“For all nations shall come and worship before You.”

Zechariah 14 gives us a graphic description of this:

And it shall come to pass that everyone who is left all of all the nations which came against Jerusalem shall go up from year to year to worship the King, the Lord of hosts…, v. 16.  And this will be mandatory, as vs. 17-19 tell us.

But all of that is yet future.  What about today, this Tuesday morning that I type this, or the day that you are reading this?  One day you will stand before God to give an account of this life.  Are you ready?  Oh, that you might consider this, that apart from the Lord Jesus Christ, there is no hope for any of us, but only, as Hebrews 6:2 puts it, a certain fearful expectation of judgment, and fiery indignation which will devour the adversaries.  Modern culture may not believe in a God who would do such things, but that doesn’t nullify what God said.

But God sent His Son to do what we can’t:  live a perfect, sinless life and die a death that would satisfy the requirements of the Law.  The Resurrection is God’s assurance that the price has been paid, and that all those who receive the Lord Jesus by faith are saved.

“Believe on the Lord Jesus Christ, and you will be saved,” Acts 16:31.

Revelation 15:1-3, “The Song of Moses, and the Song of the Lamb”

1] Then I saw another sign in heaven, great and marvelous:  seven angels having the seven last plagues, for in them the wrath of God is complete.

2] And I saw something like a sea of glass mingled with fire, and those who have the victory over the beast, over his image and over his mark and over the number of his name, standing on the sea of glass, having harps of God.  3] They sing the song of Moses, the servant of God, and the song of the Lamb, saying:

“Great and marvelous are Your works,
Lord God Almighty!
Just and true are Your ways,
O King of the saints!
4] Who shall not fear You, O Lord, and glorify Your name?
For You alone are holy.
For all nations shall come and worship before You,
For Your judgments have been manifested.”

Chapter 15 introduces us to the final series of judgments, then, after an intermission of a few verses, chapter 16 gives us the quick execution of these judgments.  These two chapters are the consummation of events leading up to our Lord’s return to Mount Olivet and this world, described in chapter 19.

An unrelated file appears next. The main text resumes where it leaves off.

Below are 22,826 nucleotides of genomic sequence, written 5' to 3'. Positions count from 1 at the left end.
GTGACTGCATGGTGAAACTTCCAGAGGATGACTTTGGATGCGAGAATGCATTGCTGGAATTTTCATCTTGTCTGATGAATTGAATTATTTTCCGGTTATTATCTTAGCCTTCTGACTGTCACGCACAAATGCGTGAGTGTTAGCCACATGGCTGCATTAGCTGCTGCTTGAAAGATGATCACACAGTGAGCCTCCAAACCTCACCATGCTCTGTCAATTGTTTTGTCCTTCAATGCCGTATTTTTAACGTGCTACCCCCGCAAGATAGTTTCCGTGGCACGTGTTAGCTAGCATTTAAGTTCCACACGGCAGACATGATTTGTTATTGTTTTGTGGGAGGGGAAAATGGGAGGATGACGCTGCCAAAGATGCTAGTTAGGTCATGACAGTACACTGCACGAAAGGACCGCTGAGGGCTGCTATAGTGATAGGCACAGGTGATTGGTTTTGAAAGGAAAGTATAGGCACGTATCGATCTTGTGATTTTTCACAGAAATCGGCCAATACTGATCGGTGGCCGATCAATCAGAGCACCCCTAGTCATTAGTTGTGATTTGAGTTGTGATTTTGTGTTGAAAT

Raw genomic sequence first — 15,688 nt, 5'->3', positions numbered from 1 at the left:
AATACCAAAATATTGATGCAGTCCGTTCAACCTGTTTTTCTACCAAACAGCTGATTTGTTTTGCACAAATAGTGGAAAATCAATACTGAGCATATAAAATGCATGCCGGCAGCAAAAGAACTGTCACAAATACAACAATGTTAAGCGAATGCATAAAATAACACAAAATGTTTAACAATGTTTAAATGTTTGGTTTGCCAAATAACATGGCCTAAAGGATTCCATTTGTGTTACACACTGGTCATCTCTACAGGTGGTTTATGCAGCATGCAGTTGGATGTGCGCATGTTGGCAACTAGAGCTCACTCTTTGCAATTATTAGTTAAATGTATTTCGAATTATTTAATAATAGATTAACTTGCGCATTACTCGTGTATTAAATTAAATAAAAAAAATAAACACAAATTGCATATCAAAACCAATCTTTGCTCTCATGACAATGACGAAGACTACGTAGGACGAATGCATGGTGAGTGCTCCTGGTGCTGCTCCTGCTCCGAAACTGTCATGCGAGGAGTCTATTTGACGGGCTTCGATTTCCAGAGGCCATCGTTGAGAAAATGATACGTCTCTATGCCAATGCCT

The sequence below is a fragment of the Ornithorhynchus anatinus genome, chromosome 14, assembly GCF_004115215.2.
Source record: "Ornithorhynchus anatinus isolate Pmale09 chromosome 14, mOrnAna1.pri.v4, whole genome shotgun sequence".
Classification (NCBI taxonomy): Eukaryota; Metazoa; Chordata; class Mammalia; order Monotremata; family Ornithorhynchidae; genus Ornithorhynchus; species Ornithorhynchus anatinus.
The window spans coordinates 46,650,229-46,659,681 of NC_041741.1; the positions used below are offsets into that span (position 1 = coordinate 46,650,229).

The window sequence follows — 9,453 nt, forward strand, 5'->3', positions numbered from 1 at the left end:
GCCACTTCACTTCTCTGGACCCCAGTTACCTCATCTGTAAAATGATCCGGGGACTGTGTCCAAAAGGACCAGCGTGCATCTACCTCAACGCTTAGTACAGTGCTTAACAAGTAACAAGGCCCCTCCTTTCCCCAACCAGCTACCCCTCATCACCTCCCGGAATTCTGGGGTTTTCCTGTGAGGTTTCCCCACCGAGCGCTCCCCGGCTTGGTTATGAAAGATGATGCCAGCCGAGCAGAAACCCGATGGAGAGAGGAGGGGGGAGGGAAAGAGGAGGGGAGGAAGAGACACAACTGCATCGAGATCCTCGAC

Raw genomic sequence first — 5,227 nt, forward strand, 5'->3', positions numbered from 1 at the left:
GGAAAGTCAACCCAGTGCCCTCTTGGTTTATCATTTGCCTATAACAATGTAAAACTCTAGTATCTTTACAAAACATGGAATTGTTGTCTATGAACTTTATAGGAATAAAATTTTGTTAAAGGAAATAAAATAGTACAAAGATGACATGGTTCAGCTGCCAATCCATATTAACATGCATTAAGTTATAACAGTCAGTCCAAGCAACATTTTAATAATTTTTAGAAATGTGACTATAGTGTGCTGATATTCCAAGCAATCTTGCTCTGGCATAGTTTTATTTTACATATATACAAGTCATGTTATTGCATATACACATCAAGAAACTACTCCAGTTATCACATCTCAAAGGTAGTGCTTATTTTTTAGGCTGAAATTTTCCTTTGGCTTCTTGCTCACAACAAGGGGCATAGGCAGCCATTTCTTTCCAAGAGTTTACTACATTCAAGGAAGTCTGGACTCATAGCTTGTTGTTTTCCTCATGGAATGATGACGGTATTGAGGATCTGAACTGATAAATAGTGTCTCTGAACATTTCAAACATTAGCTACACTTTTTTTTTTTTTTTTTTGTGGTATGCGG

Though the shortest chapter in Revelation, this chapter has a great deal to say to us.  It has two sections, though we’ll only get through a small part of it today:

  1. Praise, vs. 1-4
  2. Preparation, vs. 5-8.

Praisevs. 1-4.

Before John gets into the actual description of the seven angels of v. 1 and the bowls of wrath they carry, something draws his attention.  In vs. 2-4, he sees a great company of people praising God.  Perhaps we might think this is nothing unusual.  After all, praise and worship of God is the main activity in heaven, willingly and  joyfully entered into.  However, it is this particular group of worshipers which is noteworthy:   they have the victory over the beast, v. 2.  They have endured the worst time ever witnessed in human history – and are victorious over it!  Now, from the standpoint of the world, perhaps, they were deserving criminals who were executed for their refusal to bow down to the Antichrist and his world government.  Perhaps their adversaries thought, “Good riddance!”  It’s still often true that what is highly esteemed among men is an abomination in the sight of God, Luke 16:15.

The world mistakenly thinks that the grave is the end, that is there is nothing “out there” after the final breath is taken.  Scripture says that is not true.  The bodies of these martyrs may lie in disrespect on this earth, but the martyrs themselves are in heaven!

And there’s a great deal to think about in what they are doing, as well.  They are singing the song of Moses, the servant of God, and the song of the Lamb, v. 3.  Why these two songs, and not some Psalms or other songs?  Because these two songs are especially songs of deliverance!